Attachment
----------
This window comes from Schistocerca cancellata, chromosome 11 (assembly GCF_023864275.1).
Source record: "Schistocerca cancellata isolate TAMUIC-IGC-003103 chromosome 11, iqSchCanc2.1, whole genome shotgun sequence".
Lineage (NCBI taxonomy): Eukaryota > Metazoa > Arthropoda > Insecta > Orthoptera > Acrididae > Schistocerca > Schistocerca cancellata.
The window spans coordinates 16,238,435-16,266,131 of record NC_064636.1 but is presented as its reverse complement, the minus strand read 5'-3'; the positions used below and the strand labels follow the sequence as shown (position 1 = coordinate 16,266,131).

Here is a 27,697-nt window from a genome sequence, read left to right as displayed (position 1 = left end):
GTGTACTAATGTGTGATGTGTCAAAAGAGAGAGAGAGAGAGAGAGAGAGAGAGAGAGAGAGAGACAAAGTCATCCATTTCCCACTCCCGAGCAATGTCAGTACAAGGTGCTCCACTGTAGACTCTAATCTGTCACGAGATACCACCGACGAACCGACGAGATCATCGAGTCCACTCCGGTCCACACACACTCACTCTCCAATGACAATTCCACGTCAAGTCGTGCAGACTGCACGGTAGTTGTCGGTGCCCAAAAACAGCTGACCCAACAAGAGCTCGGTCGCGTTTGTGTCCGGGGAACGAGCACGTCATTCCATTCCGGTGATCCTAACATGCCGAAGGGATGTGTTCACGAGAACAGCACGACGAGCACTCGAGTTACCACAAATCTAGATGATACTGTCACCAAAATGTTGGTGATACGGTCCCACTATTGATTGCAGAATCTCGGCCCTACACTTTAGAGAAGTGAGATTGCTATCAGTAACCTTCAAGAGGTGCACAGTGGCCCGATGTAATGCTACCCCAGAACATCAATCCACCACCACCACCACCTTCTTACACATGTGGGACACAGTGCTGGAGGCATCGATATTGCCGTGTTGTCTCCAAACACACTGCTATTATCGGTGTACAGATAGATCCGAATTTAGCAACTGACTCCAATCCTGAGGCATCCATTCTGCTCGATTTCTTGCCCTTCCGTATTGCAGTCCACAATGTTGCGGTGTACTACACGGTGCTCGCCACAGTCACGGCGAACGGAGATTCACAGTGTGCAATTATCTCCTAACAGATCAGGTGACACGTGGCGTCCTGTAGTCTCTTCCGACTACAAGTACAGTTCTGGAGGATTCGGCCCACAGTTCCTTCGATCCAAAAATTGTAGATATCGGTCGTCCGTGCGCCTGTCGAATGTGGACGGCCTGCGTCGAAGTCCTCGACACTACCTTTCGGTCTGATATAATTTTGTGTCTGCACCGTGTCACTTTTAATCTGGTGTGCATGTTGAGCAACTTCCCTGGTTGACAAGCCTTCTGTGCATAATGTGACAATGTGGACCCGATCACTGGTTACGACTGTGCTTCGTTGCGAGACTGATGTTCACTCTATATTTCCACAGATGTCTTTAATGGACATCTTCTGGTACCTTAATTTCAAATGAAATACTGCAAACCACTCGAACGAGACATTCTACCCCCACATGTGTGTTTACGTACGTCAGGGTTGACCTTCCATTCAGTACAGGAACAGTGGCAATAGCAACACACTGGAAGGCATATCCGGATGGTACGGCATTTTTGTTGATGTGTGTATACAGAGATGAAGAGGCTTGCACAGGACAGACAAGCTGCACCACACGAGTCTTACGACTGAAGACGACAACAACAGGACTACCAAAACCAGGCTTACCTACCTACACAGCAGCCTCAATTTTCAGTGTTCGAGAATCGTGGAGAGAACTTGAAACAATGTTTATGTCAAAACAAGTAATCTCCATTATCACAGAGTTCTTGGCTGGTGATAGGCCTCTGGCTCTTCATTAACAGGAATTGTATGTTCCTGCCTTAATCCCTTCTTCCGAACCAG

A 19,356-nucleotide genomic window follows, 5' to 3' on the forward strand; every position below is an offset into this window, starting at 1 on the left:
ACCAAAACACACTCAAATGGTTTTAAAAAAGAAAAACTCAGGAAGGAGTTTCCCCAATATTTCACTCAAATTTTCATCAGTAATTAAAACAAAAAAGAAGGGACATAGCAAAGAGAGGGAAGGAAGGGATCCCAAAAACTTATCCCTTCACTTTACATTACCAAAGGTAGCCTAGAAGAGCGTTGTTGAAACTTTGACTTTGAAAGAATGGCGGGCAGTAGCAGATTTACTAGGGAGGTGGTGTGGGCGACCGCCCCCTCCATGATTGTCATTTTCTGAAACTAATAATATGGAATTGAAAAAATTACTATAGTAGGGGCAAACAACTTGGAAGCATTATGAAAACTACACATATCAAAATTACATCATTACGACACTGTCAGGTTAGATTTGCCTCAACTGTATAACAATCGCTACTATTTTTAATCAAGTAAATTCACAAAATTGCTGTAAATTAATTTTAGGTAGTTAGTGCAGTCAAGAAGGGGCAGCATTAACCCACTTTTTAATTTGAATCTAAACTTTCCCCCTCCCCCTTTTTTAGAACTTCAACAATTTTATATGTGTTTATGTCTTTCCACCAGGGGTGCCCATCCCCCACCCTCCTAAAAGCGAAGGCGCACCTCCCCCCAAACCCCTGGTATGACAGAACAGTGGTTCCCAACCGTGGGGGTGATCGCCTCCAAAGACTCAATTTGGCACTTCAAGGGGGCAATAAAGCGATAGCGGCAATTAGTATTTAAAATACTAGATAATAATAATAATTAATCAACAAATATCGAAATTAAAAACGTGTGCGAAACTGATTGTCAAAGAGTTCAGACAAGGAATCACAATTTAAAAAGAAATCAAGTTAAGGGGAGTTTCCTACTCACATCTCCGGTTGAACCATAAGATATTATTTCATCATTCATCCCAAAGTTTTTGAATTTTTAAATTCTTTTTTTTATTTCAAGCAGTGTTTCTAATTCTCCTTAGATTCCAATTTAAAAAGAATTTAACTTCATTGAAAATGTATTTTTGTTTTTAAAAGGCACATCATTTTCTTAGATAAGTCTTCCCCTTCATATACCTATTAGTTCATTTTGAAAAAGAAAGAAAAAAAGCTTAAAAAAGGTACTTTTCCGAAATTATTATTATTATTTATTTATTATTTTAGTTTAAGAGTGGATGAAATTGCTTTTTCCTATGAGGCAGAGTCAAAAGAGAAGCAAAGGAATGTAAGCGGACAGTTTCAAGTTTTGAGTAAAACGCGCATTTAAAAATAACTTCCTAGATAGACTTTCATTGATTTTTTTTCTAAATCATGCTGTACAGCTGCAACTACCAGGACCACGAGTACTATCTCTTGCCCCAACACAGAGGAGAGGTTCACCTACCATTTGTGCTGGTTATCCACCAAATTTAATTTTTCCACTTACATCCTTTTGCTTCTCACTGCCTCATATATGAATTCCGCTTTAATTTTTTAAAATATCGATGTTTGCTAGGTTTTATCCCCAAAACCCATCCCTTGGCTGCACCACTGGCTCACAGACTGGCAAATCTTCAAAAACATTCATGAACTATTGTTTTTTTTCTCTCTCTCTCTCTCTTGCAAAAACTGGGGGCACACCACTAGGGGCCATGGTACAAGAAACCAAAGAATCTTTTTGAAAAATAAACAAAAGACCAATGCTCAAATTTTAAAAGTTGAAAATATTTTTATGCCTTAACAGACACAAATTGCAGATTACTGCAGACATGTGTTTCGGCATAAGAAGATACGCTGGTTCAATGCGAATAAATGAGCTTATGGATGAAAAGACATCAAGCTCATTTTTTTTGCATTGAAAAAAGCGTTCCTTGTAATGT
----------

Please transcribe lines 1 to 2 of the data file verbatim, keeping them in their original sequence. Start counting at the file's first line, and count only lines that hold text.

This window comes from Schistocerca cancellata, chromosome 11 (assembly GCF_023864275.1).
Source record: "Schistocerca cancellata isolate TAMUIC-IGC-003103 chromosome 11, iqSchCanc2.1, whole genome shotgun sequence".